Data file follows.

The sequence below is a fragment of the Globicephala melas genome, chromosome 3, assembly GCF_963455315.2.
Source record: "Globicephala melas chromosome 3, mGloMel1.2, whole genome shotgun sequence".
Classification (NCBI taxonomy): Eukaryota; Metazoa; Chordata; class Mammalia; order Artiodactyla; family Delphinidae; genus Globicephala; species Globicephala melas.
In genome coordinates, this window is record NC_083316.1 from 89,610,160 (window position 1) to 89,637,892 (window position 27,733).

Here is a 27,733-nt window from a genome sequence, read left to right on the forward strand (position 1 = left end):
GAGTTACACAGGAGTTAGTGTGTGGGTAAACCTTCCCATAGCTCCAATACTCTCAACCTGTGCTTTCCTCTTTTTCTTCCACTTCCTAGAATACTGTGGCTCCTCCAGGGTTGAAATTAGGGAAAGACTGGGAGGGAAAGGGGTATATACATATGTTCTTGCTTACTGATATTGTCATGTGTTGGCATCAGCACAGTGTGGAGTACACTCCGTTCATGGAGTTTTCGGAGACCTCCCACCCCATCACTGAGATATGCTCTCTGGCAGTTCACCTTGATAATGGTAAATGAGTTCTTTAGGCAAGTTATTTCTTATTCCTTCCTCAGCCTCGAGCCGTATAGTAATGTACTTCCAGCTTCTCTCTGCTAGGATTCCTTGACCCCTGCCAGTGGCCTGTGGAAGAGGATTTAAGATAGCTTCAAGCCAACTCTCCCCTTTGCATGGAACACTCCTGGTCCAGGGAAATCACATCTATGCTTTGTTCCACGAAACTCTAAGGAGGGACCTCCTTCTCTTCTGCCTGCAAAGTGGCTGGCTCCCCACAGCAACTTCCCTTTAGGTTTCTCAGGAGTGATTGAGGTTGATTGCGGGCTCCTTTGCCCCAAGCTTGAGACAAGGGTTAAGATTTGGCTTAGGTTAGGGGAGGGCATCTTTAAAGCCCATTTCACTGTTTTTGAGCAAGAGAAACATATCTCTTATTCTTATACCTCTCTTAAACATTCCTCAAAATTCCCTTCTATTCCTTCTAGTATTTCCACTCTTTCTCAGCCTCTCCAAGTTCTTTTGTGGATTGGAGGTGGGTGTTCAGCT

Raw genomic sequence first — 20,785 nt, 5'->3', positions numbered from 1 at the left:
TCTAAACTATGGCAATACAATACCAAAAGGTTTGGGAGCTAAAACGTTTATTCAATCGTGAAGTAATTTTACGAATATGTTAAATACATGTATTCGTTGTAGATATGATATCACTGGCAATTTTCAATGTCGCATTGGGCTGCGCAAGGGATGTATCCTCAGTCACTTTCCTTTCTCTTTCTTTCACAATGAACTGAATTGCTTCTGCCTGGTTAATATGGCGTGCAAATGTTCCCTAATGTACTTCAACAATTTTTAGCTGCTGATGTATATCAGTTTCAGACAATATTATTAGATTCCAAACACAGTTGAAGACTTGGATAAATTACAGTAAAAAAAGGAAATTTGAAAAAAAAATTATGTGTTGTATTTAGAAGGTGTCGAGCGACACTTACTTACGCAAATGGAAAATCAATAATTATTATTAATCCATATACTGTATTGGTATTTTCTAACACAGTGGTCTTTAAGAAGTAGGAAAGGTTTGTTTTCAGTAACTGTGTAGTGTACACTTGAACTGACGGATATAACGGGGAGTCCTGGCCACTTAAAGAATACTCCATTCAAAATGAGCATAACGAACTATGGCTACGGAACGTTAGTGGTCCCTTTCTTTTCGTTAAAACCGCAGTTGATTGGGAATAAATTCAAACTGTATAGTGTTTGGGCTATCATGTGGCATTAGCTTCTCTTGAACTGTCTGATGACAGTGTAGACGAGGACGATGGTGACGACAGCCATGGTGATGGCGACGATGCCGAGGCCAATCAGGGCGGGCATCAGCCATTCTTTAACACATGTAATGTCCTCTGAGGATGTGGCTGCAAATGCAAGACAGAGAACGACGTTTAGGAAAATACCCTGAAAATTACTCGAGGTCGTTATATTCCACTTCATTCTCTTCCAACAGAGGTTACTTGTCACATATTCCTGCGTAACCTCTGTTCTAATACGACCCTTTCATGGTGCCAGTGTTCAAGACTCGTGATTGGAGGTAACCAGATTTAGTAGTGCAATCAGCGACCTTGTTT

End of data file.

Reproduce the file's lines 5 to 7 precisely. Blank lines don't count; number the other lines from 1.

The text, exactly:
Here is a 27,733-nt window from a genome sequence, read left to right on the forward strand (position 1 = left end):
GAGTTACACAGGAGTTAGTGTGTGGGTAAACCTTCCCATAGCTCCAATACTCTCAACCTGTGCTTTCCTCTTTTTCTTCCACTTCCTAGAATACTGTGGCTCCTCCAGGGTTGAAATTAGGGAAAGACTGGGAGGGAAAGGGGTATATACATATGTTCTTGCTTACTGATATTGTCATGTGTTGGCATCAGCACAGTGTGGAGTACACTCCGTTCATGGAGTTTTCGGAGACCTCCCACCCCATCACTGAGATATGCTCTCTGGCAGTTCACCTTGATAATGGTAAATGAGTTCTTTAGGCAAGTTATTTCTTATTCCTTCCTCAGCCTCGAGCCGTATAGTAATGTACTTCCAGCTTCTCTCTGCTAGGATTCCTTGACCCCTGCCAGTGGCCTGTGGAAGAGGATTTAAGATAGCTTCAAGCCAACTCTCCCCTTTGCATGGAACACTCCTGGTCCAGGGAAATCACATCTATGCTTTGTTCCACGAAACTCTAAGGAGGGACCTCCTTCTCTTCTGCCTGCAAAGTGGCTGGCTCCCCACAGCAACTTCCCTTTAGGTTTCTCAGGAGTGATTGAGGTTGATTGCGGGCTCCTTTGCCCCAAGCTTGAGACAAGGGTTAAGATTTGGCTTAGGTTAGGGGAGGGCATCTTTAAAGCCCATTTCACTGTTTTTGAGCAAGAGAAACATATCTCTTATTCTTATACCTCTCTTAAACATTCCTCAAAATTCCCTTCTATTCCTTCTAGTATTTCCACTCTTTCTCAGCCTCTCCAAGTTCTTTTGTGGATTGGAGGTGGGTGTTCAGCT

Raw genomic sequence first — 20,785 nt, 5'->3', positions numbered from 1 at the left: